Seven Methods for Settling Common Business Partnership Disagreements
Business partnerships almost always involve occasional disagreement. After all, much of the value of such partnerships lies in how each party brings something different to the table. But sometimes partners encounter, not just differences of judgment, but deep-seated conflicts that become acrimonious, or even threaten the existence of the partnership itself.
Faced with such disagreements, it’s still often preferable to seek a compromise rather than to jump immediately to legal action. Here are a few ways you can handle partnership disagreement while staying out of court.
- Adopt a partnership agreement. Partnership agreements allow you to resolve disputes before they happen, which means, also, when everyone is friendly and level-headed. You should seek legal assistance in writing these, because if anything goes wrong, they will be the basis for resolving disputes which might otherwise go to court.
- The agreement should specify the different partners’ roles and responsibilities. Who has final authority over which decisions? Who makes which capital contributions? How will profits be divided? If any intellectual property is involved, to whom does it belong, and, if it belongs to one of the partners, does the partnership have a license for its use? Many common problems between partners involve bookkeeping. It’s important for all partners to have access to all relevant information about income and expenditures, but for only one partner to have final control over partnership funds.
- The agreement should also account for worst-case scenarios. What happens if one partner dies or is incapacitated? What happens if one partner wants to buy out the other? What happens if the partners have a deep-seated disagreement over where the enterprise is going? How can the partnership be dissolved, and under what circumstances? You can’t anticipate every scenario, but you can specify procedures for resolving unanticipated problems.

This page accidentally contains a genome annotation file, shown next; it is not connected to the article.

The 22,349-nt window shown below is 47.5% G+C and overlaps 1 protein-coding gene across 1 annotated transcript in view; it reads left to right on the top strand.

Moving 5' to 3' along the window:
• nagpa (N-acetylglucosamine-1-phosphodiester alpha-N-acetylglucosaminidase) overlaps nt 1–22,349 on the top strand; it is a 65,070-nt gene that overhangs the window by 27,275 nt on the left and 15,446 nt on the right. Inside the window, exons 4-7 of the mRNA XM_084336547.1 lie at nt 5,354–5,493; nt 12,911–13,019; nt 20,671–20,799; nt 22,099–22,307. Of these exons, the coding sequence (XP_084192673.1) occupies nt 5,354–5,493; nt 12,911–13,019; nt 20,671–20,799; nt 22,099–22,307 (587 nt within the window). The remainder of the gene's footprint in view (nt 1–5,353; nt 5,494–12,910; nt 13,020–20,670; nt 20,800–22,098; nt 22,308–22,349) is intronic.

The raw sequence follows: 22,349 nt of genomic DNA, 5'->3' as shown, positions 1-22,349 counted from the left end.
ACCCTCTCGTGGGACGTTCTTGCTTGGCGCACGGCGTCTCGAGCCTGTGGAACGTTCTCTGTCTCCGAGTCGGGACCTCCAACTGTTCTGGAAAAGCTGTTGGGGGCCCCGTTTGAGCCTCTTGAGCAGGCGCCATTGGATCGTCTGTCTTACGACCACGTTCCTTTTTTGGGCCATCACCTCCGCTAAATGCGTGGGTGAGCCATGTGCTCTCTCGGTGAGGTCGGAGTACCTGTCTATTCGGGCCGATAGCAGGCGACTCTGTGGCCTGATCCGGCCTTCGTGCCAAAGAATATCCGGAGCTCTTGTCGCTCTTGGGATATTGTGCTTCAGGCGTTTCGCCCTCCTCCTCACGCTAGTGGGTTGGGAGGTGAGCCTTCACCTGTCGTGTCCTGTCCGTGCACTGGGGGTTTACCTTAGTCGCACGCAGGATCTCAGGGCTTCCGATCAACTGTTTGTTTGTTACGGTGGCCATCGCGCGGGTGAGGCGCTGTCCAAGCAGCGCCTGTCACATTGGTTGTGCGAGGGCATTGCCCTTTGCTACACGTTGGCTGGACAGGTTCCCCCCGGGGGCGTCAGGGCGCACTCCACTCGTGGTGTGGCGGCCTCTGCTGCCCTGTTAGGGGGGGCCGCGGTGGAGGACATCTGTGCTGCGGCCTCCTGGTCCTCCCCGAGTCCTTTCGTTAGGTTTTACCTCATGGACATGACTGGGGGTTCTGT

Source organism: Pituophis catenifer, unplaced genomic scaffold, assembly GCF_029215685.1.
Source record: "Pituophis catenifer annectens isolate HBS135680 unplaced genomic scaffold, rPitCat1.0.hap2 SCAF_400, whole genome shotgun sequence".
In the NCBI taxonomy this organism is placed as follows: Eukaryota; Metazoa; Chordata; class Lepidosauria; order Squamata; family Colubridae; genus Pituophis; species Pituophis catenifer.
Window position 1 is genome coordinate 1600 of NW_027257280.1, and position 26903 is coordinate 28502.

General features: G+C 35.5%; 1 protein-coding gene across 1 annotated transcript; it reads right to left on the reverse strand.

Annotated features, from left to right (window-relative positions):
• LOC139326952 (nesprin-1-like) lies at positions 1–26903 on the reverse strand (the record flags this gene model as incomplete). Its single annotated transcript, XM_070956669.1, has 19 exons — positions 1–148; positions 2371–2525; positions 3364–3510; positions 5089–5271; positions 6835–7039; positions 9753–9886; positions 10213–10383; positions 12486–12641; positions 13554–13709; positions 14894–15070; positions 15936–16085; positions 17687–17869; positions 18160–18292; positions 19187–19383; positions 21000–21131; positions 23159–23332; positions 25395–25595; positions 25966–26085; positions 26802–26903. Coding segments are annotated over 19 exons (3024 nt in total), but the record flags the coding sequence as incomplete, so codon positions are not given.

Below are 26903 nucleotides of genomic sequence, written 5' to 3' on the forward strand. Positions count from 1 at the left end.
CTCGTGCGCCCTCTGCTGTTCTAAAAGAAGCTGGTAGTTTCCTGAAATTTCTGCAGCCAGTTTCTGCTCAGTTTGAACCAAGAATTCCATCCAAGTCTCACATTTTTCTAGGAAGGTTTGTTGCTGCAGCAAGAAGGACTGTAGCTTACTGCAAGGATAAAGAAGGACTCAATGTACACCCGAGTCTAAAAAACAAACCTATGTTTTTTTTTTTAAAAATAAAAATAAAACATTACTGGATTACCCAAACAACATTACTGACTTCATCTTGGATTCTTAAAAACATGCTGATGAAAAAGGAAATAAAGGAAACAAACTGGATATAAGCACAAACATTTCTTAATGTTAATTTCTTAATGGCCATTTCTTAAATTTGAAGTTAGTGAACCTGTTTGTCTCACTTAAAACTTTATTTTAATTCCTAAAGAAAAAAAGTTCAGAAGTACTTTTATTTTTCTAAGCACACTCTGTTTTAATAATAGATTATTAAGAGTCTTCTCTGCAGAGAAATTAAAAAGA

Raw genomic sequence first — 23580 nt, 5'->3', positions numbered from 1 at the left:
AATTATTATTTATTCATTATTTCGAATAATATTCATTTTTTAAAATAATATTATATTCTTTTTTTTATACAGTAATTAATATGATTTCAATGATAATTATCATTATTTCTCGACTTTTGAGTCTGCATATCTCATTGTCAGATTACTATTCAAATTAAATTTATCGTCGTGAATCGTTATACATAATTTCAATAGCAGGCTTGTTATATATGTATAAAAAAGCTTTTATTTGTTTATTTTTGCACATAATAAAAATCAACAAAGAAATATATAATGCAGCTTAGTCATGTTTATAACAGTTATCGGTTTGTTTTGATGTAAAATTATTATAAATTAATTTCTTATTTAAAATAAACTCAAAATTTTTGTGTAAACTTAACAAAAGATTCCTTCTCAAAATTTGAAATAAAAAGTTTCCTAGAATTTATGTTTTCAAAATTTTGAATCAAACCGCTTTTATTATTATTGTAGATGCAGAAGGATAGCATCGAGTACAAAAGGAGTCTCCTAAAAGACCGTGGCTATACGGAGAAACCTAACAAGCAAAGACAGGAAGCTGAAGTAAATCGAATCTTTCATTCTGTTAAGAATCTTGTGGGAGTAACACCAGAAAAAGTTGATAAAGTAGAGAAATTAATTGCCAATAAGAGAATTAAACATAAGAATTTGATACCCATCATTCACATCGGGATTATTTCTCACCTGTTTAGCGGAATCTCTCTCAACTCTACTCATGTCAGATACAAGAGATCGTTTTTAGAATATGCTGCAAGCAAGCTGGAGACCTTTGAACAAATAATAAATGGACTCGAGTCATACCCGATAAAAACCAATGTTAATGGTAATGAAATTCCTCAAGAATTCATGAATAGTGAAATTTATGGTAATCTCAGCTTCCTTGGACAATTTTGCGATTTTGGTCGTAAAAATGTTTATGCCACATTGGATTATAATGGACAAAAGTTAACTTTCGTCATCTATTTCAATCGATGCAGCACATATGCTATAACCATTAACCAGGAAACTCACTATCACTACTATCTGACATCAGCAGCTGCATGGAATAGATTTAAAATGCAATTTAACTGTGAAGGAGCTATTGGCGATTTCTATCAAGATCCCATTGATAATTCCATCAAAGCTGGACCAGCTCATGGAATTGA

- If you encounter a problem not covered in your partnership agreement, or if you don’t have a partnership agreement to begin with, you can still attempt to negotiate a compromise. Negotiation isn’t about winning the argument—you already know that your disagreements are too deep for that. Rather, it’s about finding a solution you both can live with. It’s a bit like writing a partnership agreement when you already know the problem the agreement needs to resolve. Negotiating doesn’t need to mean just the partners locked in a room, and you might want to rely on legal advice while the negotiations are ongoing.
- If negotiation isn’t working out, you might be able to agree to mediation. Informal mediation is one option, but it’s often a good idea to engage a professional neutral arbiter, and to have the partnership officially resolve that the arbiter’s decision will be binding. Hiring a professional mediator will cost money, but in the longer run might be worthwhile. When you engage a mediator, you can know that, while you might not like the decision, a decision will be made, and will be one that an outside observer found reasonable.
- If you can’t come to an agreement, it might be time for the partnership to dissolve. Dissolving a partnership, however, can itself be a problematic enterprise, requiring negotiation, mediation, or even litigation.
- Litigation is sometimes necessary, but it should be a last resort. You shouldn’t wait to consult a lawyer until after you decide on taking legal action. A good lawyer can help you make that decision, and help you find ways to avoid it.